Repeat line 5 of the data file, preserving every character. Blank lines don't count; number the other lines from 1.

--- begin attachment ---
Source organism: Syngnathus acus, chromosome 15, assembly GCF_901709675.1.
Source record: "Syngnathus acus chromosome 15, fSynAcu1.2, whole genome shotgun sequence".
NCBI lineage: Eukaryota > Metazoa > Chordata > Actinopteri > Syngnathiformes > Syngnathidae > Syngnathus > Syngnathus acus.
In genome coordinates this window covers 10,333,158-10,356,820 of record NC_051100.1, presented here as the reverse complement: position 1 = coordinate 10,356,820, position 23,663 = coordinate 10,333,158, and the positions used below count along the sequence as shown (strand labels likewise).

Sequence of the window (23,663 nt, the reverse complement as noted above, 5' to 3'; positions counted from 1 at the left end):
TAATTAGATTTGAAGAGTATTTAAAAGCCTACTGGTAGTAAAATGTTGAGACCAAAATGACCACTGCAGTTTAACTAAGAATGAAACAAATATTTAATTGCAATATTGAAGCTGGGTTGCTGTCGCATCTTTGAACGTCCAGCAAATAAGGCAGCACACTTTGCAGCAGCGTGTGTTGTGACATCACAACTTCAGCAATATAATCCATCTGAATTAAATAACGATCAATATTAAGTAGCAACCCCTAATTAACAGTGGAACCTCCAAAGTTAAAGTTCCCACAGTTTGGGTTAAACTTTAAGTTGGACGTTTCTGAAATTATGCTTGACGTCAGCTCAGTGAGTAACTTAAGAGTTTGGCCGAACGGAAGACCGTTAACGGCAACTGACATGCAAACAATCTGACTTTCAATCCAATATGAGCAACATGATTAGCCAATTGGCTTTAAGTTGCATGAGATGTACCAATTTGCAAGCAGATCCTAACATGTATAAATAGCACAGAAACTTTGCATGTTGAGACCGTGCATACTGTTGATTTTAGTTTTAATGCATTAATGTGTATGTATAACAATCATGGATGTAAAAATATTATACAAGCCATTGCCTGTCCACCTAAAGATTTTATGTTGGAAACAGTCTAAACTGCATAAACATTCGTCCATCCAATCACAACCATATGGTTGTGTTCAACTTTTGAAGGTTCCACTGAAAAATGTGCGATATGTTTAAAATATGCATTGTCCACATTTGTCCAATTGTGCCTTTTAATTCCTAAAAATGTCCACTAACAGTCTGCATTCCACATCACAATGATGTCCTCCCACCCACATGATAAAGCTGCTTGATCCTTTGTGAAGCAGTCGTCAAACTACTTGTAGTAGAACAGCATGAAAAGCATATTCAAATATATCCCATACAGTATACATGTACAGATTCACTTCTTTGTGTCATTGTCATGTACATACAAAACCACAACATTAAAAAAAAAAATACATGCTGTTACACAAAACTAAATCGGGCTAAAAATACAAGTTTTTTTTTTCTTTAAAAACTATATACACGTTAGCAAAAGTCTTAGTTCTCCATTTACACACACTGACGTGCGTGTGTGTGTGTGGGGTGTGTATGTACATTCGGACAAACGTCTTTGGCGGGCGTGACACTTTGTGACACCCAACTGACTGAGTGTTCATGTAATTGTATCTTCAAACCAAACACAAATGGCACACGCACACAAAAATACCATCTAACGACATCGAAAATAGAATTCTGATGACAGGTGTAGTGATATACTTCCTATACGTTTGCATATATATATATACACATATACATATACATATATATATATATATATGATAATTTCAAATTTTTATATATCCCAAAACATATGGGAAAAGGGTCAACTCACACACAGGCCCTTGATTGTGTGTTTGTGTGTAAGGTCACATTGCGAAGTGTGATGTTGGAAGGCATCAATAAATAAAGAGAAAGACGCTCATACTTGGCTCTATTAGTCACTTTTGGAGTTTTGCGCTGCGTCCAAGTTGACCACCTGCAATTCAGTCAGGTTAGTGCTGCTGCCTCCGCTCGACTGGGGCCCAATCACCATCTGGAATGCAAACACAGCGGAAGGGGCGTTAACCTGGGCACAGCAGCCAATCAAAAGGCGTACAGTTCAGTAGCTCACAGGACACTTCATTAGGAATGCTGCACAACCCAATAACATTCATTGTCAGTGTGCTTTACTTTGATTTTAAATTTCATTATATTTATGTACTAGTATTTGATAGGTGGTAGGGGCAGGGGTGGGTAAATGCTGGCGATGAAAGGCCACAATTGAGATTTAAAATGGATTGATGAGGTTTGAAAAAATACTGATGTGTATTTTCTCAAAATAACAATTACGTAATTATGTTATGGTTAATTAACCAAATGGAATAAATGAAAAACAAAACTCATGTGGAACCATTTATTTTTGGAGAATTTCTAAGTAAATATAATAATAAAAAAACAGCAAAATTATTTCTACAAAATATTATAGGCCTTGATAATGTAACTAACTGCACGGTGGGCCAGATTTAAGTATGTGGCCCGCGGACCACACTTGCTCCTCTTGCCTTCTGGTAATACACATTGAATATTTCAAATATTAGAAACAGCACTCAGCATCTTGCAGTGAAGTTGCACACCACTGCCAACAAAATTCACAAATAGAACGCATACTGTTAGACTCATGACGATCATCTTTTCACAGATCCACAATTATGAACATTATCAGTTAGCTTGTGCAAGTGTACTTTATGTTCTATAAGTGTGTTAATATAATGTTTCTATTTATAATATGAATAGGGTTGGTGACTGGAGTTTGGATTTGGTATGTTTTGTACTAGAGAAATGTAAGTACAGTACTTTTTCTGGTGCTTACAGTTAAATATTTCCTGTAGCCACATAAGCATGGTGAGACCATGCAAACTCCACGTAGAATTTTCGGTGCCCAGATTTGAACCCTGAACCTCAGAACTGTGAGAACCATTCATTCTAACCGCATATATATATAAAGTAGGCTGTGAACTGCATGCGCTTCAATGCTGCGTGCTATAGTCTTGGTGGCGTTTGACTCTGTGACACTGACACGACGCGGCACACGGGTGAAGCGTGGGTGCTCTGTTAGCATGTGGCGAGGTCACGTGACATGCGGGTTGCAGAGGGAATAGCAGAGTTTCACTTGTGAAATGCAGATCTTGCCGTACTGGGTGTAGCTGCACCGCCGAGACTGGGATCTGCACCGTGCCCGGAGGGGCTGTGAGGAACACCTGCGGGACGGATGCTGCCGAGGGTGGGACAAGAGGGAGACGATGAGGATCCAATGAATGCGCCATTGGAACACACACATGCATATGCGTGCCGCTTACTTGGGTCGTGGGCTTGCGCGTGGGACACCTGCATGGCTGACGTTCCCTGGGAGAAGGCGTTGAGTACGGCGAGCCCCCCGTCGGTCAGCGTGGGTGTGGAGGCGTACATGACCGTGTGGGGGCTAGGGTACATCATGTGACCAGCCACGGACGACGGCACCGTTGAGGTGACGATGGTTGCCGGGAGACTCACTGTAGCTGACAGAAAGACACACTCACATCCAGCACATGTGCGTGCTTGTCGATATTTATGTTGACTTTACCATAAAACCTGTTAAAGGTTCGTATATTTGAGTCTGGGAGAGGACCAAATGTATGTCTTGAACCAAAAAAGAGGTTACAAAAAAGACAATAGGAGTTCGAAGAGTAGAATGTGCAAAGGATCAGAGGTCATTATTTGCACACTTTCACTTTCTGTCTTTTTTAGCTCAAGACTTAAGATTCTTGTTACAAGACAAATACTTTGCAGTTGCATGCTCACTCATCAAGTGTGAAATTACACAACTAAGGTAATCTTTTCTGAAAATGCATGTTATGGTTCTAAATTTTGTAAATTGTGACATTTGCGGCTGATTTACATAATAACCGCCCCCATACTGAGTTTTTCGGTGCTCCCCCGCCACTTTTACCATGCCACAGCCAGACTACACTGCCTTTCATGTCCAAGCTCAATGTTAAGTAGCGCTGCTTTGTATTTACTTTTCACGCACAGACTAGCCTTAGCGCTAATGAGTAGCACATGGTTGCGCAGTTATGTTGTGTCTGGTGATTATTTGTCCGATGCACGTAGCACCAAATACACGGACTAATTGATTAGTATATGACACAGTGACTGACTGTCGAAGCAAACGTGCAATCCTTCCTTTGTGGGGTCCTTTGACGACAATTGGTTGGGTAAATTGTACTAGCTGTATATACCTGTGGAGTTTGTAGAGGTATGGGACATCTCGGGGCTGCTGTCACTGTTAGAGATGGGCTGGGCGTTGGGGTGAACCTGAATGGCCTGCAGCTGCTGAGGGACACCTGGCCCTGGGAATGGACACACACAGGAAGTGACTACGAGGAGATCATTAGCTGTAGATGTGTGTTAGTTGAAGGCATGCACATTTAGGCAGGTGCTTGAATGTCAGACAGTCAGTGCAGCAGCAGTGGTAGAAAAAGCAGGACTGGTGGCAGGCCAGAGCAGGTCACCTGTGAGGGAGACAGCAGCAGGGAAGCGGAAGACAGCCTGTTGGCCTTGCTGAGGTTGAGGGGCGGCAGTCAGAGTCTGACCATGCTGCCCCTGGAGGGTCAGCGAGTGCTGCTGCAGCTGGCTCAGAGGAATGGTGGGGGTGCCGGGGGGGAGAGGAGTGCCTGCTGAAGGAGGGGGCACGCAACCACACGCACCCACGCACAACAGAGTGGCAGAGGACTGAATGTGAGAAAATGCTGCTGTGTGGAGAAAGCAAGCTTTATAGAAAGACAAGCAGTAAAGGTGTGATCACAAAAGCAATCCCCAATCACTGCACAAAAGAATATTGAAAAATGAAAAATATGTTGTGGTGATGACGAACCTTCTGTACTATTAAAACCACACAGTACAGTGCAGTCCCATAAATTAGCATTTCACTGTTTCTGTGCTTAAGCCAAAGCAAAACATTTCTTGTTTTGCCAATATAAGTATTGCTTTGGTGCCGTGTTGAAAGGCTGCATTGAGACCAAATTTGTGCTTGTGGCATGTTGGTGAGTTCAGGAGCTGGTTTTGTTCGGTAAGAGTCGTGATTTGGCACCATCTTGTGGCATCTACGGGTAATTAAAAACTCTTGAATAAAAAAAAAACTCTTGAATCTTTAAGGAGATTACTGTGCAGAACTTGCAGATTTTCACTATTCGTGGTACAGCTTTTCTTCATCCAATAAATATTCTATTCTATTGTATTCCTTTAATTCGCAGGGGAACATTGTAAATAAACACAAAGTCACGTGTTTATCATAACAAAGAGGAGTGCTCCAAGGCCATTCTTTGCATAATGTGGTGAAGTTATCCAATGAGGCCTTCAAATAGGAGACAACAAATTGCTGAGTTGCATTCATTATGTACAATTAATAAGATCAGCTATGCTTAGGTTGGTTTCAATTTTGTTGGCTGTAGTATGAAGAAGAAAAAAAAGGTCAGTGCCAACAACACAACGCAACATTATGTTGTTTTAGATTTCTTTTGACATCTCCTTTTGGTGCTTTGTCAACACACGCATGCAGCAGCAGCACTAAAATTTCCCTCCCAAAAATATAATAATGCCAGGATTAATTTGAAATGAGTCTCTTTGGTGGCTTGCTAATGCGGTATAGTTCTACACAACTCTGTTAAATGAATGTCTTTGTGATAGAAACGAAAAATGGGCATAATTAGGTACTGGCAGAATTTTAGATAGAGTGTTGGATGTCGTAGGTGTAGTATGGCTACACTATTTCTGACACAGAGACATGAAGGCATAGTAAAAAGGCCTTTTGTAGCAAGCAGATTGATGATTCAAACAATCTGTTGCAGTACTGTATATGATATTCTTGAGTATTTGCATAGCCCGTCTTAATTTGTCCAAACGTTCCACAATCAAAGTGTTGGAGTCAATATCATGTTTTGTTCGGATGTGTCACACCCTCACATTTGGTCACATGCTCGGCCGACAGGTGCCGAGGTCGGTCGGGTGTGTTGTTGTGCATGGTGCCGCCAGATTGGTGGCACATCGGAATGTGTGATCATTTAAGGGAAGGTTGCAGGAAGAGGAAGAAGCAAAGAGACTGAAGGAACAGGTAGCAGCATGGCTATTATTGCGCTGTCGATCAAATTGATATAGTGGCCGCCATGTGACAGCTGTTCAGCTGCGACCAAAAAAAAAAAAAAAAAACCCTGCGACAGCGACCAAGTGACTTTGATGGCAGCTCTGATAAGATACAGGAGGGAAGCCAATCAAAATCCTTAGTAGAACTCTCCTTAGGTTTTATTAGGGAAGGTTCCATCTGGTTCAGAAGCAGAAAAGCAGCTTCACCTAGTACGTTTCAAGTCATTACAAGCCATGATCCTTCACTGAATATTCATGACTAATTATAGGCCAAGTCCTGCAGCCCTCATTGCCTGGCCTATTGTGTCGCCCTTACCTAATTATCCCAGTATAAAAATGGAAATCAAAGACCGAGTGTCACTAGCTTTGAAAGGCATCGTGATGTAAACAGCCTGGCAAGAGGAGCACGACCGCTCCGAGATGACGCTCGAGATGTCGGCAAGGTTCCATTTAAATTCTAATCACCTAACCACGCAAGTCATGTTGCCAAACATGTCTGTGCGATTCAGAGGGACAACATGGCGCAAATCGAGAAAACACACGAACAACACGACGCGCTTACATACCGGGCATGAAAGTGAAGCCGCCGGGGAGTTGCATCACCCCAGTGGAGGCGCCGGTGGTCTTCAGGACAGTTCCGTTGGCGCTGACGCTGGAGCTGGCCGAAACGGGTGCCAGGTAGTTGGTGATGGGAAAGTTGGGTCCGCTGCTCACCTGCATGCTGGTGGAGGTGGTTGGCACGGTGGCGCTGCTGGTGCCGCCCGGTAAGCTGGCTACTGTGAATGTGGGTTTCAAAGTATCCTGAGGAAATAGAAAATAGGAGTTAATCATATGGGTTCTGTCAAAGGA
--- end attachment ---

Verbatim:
Sequence of the window (23,663 nt, the reverse complement as noted above, 5' to 3'; positions counted from 1 at the left end):